The Seduction of the Mediterranean: Writing, Art and Homosexual Fantasy

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Routledge, 1993 - Literary Criticism - 259 pages
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The Seduction of the Mediterraneanargues that the Mediterranean was the central theme in homoerotic writing and art from the 1750s to the 1950s. Artists delved into classical mythology and history for figures--Ganymede, Antinous, Achilles and Patroclus--through which they could portray a sexuality labelled elsewhere as sickness or criminal. The author examines the works of forty writers and artists who used these myths . The author examines the works of forty writers and artists who used these myths of the Mediterranean to portray gay male sexuality, and to live in a less hidden way, apart from the censure of their countries.

The period covered by the author, from the 1750s to the 1950s, includes men such as Wincklemann, Byron, Wilde, Isherwood and Forster, as well as the painters Girodet and van Marées, and photographers von Gloeden and List, who made the Mediterranean a focus of their work. Their personal and artistic involvment with the region, its inhabitants and mythology are looked at through tourism, economic disparities and sexual mores of residents and visitors.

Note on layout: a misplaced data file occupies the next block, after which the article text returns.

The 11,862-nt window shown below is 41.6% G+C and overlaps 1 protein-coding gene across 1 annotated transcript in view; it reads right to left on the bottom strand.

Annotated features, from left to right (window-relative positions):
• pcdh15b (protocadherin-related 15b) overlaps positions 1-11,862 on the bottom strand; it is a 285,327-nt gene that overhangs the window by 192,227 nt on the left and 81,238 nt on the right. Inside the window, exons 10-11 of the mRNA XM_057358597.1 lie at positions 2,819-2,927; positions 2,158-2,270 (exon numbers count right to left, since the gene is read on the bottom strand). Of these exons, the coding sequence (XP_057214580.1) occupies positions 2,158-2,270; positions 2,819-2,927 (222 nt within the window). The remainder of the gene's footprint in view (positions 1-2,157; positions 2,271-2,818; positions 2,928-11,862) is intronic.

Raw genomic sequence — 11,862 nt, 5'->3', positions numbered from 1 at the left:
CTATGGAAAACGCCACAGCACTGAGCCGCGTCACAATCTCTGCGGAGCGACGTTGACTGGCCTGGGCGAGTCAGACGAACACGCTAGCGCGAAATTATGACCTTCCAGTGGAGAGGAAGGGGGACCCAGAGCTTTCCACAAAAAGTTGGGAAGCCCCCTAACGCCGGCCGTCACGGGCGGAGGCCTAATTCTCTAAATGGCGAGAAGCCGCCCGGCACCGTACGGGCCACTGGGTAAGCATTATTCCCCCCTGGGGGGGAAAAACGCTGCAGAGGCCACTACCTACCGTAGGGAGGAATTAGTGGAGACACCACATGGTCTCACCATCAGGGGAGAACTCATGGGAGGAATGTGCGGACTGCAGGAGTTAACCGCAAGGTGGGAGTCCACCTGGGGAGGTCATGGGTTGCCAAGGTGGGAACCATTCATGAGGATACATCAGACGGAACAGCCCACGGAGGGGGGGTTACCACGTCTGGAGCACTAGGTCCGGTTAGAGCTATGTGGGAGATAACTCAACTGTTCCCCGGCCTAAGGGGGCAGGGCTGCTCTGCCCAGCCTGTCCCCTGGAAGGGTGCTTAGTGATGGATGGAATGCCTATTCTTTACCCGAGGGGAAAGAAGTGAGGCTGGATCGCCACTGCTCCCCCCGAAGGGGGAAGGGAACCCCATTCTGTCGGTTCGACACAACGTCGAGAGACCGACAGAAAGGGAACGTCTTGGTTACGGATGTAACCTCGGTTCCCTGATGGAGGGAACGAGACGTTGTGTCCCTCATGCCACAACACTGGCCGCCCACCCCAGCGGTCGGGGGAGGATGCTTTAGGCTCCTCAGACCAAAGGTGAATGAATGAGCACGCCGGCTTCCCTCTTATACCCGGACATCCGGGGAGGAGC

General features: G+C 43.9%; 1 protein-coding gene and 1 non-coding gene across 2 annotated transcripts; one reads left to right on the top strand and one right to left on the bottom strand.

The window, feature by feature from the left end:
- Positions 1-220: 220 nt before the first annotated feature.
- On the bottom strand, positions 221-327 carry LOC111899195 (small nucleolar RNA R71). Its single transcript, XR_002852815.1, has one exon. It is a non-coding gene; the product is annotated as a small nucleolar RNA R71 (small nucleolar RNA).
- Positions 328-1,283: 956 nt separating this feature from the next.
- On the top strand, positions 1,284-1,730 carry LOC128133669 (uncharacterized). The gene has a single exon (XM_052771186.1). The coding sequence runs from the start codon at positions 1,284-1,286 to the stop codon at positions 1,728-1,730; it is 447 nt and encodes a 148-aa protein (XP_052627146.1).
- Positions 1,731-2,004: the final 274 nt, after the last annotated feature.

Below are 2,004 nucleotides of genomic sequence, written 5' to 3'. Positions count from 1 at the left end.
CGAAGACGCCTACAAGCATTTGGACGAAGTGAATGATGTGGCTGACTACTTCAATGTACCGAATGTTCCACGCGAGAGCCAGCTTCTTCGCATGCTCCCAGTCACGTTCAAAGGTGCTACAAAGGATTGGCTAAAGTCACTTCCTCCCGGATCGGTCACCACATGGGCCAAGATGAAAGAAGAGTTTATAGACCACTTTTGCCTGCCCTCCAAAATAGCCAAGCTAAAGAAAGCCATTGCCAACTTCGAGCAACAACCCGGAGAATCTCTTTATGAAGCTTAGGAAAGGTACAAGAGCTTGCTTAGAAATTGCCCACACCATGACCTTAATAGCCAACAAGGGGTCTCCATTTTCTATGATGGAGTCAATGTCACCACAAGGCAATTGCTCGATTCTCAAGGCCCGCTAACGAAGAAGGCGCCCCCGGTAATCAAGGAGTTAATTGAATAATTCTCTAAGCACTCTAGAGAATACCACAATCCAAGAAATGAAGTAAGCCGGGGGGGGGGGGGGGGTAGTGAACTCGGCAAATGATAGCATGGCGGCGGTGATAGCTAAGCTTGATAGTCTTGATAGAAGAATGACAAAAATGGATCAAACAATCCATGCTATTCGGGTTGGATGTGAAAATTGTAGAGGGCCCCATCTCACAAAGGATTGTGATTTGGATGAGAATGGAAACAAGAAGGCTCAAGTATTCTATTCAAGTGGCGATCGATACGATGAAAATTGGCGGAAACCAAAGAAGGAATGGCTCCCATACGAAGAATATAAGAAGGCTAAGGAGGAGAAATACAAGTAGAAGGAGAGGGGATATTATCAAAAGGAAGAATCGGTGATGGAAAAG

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About the author (1993)

Robert Aldrich is Lecturer in Modern French History and Colonial History at the University of Sydney. He is the author of "The French in the South Pacific, 1840-1940," "France and the South Pacific since 1940," "Greater France: A History of French Overseas Expansion" and "Colonialism and Homosexuality,"

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